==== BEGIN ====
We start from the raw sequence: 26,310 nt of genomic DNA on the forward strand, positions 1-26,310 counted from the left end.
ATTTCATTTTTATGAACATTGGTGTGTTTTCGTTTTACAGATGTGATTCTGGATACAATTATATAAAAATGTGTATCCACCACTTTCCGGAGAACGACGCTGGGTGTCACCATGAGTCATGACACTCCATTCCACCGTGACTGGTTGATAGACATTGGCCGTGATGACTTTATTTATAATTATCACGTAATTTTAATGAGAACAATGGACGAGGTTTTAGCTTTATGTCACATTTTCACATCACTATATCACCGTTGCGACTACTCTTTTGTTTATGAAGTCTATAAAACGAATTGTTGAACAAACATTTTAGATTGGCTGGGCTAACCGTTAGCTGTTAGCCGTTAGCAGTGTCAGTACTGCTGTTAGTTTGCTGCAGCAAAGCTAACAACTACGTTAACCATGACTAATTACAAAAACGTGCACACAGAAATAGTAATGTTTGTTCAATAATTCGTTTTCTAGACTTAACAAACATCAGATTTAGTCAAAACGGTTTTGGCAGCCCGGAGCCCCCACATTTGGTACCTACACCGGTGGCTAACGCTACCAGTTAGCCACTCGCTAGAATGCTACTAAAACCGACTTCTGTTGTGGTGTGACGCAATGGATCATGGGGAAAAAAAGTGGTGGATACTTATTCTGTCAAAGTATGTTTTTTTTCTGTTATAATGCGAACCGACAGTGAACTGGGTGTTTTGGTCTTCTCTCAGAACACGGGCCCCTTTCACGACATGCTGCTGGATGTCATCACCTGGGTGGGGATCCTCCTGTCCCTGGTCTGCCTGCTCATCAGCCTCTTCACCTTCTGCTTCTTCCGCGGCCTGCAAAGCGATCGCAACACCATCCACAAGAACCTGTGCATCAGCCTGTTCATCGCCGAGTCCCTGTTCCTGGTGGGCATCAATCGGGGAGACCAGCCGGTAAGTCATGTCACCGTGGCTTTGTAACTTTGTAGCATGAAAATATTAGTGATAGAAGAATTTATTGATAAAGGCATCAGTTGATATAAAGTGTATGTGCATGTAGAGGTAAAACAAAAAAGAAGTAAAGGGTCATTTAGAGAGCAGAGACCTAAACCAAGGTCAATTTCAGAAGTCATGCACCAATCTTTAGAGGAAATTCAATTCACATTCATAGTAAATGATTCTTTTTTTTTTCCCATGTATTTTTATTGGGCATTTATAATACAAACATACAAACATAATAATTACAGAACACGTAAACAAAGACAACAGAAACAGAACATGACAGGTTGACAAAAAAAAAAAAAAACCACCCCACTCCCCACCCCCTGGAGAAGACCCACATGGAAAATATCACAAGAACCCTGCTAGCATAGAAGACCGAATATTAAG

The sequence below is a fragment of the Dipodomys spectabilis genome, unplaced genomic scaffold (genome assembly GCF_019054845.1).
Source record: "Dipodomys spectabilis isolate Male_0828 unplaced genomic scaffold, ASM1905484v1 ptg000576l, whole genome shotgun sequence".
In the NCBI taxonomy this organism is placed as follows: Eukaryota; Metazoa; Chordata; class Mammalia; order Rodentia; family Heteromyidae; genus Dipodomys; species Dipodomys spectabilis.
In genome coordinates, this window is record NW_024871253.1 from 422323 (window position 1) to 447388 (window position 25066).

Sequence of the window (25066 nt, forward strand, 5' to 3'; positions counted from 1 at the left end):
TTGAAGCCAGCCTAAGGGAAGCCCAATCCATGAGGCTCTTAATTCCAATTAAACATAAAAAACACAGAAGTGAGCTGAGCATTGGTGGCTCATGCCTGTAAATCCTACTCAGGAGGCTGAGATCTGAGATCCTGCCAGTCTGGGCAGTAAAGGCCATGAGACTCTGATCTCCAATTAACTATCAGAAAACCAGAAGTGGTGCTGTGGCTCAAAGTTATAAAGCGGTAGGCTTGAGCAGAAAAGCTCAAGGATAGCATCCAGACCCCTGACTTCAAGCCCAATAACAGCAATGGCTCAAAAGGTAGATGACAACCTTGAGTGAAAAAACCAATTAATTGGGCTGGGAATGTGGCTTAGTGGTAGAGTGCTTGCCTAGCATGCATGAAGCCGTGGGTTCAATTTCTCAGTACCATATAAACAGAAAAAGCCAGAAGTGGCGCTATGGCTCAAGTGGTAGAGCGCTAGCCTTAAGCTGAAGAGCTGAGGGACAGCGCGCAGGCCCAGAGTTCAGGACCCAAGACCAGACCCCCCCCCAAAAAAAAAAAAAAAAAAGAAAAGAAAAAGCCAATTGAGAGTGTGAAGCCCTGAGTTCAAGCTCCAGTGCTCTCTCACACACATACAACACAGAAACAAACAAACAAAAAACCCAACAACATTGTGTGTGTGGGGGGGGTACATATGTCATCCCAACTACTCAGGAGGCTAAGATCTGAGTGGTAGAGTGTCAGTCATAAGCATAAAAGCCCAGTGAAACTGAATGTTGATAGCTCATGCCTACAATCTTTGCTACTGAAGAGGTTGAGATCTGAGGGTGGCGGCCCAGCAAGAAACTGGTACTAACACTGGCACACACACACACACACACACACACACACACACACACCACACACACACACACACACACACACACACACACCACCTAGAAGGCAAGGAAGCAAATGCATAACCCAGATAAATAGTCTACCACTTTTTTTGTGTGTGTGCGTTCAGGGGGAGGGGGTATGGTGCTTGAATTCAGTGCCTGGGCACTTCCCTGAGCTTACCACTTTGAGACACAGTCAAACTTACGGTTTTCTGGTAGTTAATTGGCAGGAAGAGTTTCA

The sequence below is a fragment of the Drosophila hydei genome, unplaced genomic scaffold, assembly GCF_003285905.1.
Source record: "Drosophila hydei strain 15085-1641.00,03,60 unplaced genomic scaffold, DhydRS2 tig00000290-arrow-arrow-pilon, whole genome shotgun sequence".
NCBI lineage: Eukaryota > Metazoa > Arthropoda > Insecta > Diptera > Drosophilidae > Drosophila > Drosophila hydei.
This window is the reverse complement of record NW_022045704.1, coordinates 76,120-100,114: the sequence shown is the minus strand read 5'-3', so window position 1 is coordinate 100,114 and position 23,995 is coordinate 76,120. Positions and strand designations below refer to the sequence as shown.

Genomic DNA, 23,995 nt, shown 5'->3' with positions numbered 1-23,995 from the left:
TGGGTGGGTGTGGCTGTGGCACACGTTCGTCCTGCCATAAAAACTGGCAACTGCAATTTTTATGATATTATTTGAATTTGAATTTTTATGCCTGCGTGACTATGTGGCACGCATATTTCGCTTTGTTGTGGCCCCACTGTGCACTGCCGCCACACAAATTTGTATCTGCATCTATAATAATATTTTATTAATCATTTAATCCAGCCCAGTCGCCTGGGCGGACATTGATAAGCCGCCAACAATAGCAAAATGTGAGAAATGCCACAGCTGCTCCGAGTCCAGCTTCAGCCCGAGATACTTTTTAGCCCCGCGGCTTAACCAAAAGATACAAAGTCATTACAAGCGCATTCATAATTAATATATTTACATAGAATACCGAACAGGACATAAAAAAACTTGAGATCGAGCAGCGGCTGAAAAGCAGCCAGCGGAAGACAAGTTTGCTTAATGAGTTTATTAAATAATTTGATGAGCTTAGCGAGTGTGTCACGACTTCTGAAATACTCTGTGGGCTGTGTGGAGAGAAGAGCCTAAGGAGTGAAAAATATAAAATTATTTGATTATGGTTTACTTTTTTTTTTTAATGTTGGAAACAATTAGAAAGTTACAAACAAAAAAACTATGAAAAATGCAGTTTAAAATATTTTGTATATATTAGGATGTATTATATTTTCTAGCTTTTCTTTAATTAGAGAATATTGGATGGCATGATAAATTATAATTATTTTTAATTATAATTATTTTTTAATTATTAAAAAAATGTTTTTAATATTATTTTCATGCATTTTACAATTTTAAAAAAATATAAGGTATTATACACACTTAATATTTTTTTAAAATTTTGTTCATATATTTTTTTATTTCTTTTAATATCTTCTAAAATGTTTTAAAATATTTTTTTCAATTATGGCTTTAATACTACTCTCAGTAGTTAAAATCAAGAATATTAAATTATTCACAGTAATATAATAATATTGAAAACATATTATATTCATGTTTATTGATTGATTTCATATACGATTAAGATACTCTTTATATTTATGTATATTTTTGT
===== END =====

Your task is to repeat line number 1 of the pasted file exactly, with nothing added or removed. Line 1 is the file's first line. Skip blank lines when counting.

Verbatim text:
We start from the raw sequence: 26,310 nt of genomic DNA on the forward strand, positions 1-26,310 counted from the left end.